Tag Archives: economics

Now I am ashamed to be British

My world view is broken, as finally and completely as the mirror I dropped that shattered into a thousand fragments each of which reflected back a splintered version of my shocked face as I gingerly attempted to gather them up without slicing the skin of my fingers.

I grew up believing that for all its faults (and it has many not least the blood drenched imperial past so beloved of the right wing) Britain had in the second half of the twentieth century come to stand as for a liberal, tolerant world view that was outward looking and inclusive. That it really did strive to ensure equality, fairness and justice for all. That vision of my country has been ripped up, trampled and spat on. Mirrors once broken, even if repaired, remain cracked and reflect a distorted view. In the eyes of the world and many of its bemused, dismayed and shocked citizens Britain is now broken as comprehensively as that mirror.

Birmingham this week has been brutal. Racist, xenophobic and disgusting speeches largely unchallenged by a supine, subservient and self-serving media. I remember Enoch Powell’s ‘Rivers of Blood’ speech in 1968. Interestingly also delivered in Birmingham. It caused howls of outrage and his instant dismissal from the shadow cabinet. The conservative party leader at the time, Edward Heath stated “I dismissed Mr Powell because I believed his speech was inflammatory and liable to damage race relations. I am determined to do everything I can to prevent racial problems developing into civil strife… I don’t believe the great majority of the British people share Mr Powell’s way of putting his views in his speech.”

The Times newspaper declared it “an evil speech”, stating “This is the first time that a serious British politician has appealed to racial hatred in this direct way in our post war history.”
The Times response to equally nasty, if more subtle, incitement to hatred 48 years later is the feeble “May Takes Centre Stage in Appeal to Labour Voters”. Really? When did racist, xenophobic rhetoric become the centre ground of British Politics? I dare say if Edward Heath was alive today he’d be considered as unelectable as Jeremy Corbyn.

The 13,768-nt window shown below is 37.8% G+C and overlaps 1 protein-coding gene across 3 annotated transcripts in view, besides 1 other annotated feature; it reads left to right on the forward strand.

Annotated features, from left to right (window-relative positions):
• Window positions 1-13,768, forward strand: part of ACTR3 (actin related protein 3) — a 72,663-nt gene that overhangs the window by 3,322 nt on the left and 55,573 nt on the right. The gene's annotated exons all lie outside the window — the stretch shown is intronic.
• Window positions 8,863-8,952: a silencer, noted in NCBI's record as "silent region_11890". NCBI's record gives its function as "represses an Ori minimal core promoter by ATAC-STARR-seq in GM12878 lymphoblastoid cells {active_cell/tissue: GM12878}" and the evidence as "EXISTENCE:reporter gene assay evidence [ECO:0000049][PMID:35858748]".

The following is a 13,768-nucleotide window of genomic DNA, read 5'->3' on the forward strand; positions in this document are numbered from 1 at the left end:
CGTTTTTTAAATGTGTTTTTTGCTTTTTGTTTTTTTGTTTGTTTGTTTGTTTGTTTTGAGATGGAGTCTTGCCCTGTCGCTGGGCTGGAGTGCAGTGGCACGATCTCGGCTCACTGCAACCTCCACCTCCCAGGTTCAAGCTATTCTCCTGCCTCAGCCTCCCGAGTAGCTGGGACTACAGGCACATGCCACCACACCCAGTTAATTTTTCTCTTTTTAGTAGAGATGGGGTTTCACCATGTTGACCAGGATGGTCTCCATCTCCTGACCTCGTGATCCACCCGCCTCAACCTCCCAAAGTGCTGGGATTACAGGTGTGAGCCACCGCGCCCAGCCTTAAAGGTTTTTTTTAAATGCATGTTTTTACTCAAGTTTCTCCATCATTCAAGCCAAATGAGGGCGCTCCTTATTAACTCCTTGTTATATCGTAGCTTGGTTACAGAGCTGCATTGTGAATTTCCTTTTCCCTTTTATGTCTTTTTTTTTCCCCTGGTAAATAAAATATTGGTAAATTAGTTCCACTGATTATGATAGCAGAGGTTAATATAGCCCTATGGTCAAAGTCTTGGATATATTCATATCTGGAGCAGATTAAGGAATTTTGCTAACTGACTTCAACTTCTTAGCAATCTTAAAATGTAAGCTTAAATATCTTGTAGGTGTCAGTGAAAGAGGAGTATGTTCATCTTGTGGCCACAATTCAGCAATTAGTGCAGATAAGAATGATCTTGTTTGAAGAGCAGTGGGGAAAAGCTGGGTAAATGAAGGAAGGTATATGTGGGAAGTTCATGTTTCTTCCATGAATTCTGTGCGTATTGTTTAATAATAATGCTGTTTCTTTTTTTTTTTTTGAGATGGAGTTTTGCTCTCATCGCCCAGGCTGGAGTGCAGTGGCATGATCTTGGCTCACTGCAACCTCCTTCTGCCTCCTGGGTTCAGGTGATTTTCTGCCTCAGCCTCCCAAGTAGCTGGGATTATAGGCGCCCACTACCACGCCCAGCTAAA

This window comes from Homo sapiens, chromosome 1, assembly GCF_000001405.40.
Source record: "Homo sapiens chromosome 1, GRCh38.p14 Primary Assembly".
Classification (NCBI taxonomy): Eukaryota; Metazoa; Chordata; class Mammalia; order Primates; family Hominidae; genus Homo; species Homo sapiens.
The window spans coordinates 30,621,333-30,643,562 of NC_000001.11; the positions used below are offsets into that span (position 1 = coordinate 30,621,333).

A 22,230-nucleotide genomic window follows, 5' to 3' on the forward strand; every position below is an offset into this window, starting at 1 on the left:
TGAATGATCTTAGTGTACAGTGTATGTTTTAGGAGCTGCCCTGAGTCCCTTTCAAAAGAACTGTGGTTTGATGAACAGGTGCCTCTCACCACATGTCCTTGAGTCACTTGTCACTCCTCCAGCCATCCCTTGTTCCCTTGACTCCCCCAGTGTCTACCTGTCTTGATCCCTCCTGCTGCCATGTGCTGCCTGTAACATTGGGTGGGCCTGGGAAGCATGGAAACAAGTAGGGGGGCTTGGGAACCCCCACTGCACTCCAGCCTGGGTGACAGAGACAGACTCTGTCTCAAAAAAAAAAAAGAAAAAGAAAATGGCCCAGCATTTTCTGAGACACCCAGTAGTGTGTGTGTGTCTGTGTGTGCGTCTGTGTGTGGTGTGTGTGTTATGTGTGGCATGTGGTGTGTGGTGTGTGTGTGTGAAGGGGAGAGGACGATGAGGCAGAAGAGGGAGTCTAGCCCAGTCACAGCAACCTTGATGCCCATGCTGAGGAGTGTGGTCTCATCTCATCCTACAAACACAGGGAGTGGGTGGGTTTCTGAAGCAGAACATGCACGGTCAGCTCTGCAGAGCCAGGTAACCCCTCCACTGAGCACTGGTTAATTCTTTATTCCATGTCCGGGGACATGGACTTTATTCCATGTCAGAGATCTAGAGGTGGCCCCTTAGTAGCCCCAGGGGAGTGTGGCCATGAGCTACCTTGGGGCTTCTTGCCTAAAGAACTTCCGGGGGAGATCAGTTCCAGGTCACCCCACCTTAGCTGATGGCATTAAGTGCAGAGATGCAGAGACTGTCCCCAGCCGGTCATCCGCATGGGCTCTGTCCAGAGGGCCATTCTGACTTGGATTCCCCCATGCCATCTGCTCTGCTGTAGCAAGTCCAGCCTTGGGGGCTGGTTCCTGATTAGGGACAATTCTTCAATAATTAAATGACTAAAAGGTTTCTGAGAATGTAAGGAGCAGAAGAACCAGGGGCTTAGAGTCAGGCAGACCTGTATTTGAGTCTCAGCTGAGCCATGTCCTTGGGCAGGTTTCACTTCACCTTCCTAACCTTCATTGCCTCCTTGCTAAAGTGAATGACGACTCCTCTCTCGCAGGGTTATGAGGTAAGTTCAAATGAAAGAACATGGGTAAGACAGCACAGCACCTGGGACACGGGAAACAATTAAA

Powell’s speech was a more overt incitement to hatred but the vileness of the stuff Theresa May and Amber Rudd have been spouting is no less fascist, dangerous and incendiary. What happened to the 48% of people who voted remain? How can a 4% majority be overwhelming endorsement? A fair number (certainly more than 4%) of the Brexit camp was in favour of retaining membership of the EEC (the so called Norway option) and the concomitant commitment to freedom of movement. They, like the Remainers, have been airbrushed out. It was apparently always a  referendum on immigration and the people have spoken.  The hope that this is some kind of negotiating ploy for Brexit is rapidly receding over the horizon and we need to face the fact that Britain seems to have suffered a fascist coup. Not surprisingly the speech was applauded by Marine le Penn who is the current leader of the National Front in France.

Socrates (someone who knew a thing or two about Democracy) said “I am not an Athenian or a Greek, but a citizen of the world.” Theresa May said “A citizen of the world is a citizen of nowhere” – right now that sounds better than being British.

Austerity, Capitalism and Collateral Damage